Assuming you have actually identified someone in this role and you're asking about the legal side of things, I'd say that beyond a legal entity by which to enter into an employment or contractual agreement that has the standard assignment of rights, confidentiality, etc, you're probably fine for now. Depending on where you're operating from and whether you actually have an actual office or not might impact your need for a business license.
But if you're asking how you would actually identify this person, that's a much different answer. The reality of it is that unless you have already raised or can self-fund a full-time salary of an iOS developer (which will range $85,000- $140,000 for just salary anywhere in North America depending on experience and location), you're better off looking at a mobile development agency.
Also, many great iOS developers lack strong back-end skills, so in order to publish an app, you're likely looking for two engineers, not one. Those that pass themselves off as "full stack" are usually marginal at both. So either you have to be able to show that you have raised or can self-fund two people's salaries for a year, or you won't be able to attract full-time talent. Also, I haven't mentioned anything about design, which depending on the nature of the app, would require a third person at least on contract to design and iterate the user experience.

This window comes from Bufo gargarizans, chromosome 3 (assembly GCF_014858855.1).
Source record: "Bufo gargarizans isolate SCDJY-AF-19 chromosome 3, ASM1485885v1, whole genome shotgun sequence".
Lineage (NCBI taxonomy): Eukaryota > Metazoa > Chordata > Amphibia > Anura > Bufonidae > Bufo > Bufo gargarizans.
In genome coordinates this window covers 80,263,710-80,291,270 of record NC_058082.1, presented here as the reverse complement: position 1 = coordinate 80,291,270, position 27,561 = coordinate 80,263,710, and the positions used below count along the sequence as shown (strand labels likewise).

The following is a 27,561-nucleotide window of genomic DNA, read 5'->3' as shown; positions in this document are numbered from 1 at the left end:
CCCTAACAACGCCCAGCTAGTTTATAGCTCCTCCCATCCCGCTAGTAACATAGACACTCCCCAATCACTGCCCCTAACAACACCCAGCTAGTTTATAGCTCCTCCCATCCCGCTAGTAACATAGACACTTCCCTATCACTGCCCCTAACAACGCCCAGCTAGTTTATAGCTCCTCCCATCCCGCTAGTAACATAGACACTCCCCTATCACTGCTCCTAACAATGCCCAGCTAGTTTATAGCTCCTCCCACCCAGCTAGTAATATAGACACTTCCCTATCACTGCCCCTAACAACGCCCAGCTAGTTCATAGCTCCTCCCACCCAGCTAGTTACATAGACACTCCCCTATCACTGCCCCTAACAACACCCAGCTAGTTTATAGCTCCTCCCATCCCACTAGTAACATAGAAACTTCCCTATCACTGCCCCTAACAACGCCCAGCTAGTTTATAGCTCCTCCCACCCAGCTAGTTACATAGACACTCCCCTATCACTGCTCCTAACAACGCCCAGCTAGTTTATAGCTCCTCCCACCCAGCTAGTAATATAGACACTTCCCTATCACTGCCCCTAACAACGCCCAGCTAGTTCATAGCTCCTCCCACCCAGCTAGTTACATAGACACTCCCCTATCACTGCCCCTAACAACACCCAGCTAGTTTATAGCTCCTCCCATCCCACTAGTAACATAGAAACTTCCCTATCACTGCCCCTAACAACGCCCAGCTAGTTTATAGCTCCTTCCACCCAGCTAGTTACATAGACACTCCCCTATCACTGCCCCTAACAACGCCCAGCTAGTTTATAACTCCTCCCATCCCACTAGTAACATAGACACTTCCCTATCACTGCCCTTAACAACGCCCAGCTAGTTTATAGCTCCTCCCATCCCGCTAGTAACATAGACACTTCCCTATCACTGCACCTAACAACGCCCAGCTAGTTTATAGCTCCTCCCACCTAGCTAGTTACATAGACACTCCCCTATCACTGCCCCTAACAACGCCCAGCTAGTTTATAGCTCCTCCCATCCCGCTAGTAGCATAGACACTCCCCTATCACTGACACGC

In most cases, non-technical founders that want a product built should find a reputable mobile agency to build the first version of their app. I know of several and am happy to provide further information, if you're serious about building your app. Beyond the cost of building a single platform app with a contractor (I would budget $50k at a minimum), you should also be sure you have at least $50k in customer acquisition budget comfortably allocated and that's just to take a "realistic shot" at having an app get any traction.
So if you can't raise or spend USD $100,000, I would say that as a non technical founder, you're better off pursuing a different line of business. That's just the reality of the mobile app marketplace today.
If you already know of a developer and you trust them, a verbal agreement might suffice.
If you want to be more "formal" (and protect yourself in case things get a little hairy), then you might want to consider forming an LLC or other type of organization and having a formal agreement in place with your developer.
If you are looking for iOS developers (Personally, I am an Android Developer), give me a call. I know some rather skilled ones (and designers) which I could recommend to you.
Granted we have no idea of what you're looking to have a developer build, 100k or hiring a full-time iOS dev AND full-time backend dev is certainly not necessary. There are plenty of great freelance developers and leverage frameworks like Parse for backend make it extremely easy to deliver a "full" app. I've helped many entrepreneurs precisely with this process. Let me know if you want to further discuss.